Moving to a Darzi centre pays off

Posted on October 22, 2009. Filed under: GP-led health centres, News stories, Providers | Tags: |

Healthcare Republic | GP Newspaper | 22 October 2009

Taking a salaried job at a new GP-led health centre has revitalised my career, says Dr Sally Johnson.

Dr Sally Johnson has clinical responsibility for the GPs and nurses working at Ashford Health Centre

Dr Sally Johnson has clinical responsibility for the GPs and nurses working at Ashford Health Centre

Earlier this year I left the perceived safety of traditional general practice and became GP lead at a Darzi centre in Ashford, Surrey that also houses an NHS walk-in centre and a new GP surgery. Independent company Greenbrook Healthcare runs the centre.

Despite initial misgivings, I believe that this career leap is one of the best decisions I have ever made.

After qualifying in 1993 I spent five years in paediatrics but switched to general practice after my first child’s birth. I had two more children and opted for part-time salaried GP posts, supplementing my GP sessions with paediatrics and teaching work as I moved around following my husband’s career.

About three years ago we moved to the outer London suburbs. My youngest child was starting school and I felt the time was right to increase my hours and become a GP partner.

Partnership plans foiled

What I had not factored into my plan was that post-new GMS contract, many partnerships no longer wanted to promote younger GPs to partners.

A couple of practices did offer me salaried positions while I was doing locum work. These were for less than my earnings five years previously and on terms not as good as the model salaried GP contract.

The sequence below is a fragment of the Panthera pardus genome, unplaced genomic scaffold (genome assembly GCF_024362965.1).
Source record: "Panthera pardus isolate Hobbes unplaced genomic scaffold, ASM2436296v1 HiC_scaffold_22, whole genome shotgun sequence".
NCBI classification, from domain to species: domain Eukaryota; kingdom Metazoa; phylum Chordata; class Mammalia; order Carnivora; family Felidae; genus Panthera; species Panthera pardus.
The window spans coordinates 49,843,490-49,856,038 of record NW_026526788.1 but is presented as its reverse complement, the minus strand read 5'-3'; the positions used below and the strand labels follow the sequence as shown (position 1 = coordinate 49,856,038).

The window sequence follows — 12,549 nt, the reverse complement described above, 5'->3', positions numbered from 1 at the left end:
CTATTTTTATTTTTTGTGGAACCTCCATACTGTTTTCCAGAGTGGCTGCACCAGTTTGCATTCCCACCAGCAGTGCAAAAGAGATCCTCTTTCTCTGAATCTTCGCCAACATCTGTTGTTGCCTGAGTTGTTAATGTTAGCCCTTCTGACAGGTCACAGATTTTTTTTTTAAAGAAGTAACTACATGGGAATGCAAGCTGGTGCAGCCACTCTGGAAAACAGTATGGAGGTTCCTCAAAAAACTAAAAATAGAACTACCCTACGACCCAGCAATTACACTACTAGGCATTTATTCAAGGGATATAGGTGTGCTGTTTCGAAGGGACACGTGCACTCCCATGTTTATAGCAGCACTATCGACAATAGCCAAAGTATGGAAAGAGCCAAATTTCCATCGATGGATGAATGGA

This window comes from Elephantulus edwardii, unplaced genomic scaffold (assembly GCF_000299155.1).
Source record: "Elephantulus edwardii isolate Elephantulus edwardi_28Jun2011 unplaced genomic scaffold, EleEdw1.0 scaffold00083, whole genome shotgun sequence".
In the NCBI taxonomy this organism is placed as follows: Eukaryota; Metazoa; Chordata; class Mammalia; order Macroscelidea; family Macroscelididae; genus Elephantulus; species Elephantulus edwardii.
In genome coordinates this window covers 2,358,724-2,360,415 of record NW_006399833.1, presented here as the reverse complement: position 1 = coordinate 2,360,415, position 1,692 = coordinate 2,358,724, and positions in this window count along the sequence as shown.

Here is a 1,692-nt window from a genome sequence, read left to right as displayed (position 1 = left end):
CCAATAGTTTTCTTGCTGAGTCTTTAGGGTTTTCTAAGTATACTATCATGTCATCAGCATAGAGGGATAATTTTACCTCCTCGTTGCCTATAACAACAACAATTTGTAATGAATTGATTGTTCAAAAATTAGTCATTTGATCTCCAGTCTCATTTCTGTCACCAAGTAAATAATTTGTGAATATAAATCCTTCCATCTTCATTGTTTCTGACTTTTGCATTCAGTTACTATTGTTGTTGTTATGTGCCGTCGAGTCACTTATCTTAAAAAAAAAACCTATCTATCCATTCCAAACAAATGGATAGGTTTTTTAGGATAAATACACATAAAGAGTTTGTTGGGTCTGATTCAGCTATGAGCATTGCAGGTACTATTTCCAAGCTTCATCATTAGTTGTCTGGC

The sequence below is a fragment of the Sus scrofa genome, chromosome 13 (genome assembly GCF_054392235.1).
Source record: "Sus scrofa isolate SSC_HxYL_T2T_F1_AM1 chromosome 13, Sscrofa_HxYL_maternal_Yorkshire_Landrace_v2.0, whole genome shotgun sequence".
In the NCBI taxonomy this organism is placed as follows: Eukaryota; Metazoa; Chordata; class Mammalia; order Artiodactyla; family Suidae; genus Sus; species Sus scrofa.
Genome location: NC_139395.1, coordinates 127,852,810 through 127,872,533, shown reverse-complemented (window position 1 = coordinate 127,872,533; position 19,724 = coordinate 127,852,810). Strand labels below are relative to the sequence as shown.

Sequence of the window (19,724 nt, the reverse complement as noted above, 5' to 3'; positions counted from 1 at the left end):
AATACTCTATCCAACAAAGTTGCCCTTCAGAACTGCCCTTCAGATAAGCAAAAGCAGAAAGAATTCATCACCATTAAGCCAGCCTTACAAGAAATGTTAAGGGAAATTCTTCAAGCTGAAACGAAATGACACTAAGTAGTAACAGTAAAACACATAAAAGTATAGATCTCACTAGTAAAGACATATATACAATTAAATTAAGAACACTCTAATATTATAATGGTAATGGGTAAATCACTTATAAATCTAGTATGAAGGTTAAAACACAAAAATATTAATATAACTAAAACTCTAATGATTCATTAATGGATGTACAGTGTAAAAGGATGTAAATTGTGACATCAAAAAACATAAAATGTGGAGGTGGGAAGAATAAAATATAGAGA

I was not happy at the thought of being a salaried GP for the next 25 years, with no prospect of developing management skills or becoming a GP trainer.

Early this year I saw Greenbrook’s advert for a lead GP at a new GP-led heath centre in Surrey. Although the post was salaried, it would give me the chance to broaden my skills.

Greenbrook is a GP-led company that evolved from a west London practice. I met the Greenbrook team and was impressed with its offer: model salaried GP contract, better than average salary and NHS pension scheme. So here I am six months later.

I spent my first two months working with the business and clinical directors preparing to open the Ashford Health Centre, which is a completely refurbished building with state of the art facilities including on-site radiology. We opened our doors on 1 July.

The team includes three other salaried GPs, 10 emergency nurse practitioners, a business manager and Greenbrook’s hands-on senior managers.

The walk-in centre deals with all minor illnesses and injuries and opens 8am to 10pm seven days a week. We see 70 to 100 walk-in patients a day, and the challenges are many and varied.

It has been a wake up call to be thrown into the front line of unscheduled medicine again.

Some local residents still mistake us for a full A&E – we are on Ashford Hospital’s site – so we see more than our fair share of acute MIs and so on. Our nurse practitioners are highly skilled in A&E and the hospital’s A&E unit provides support.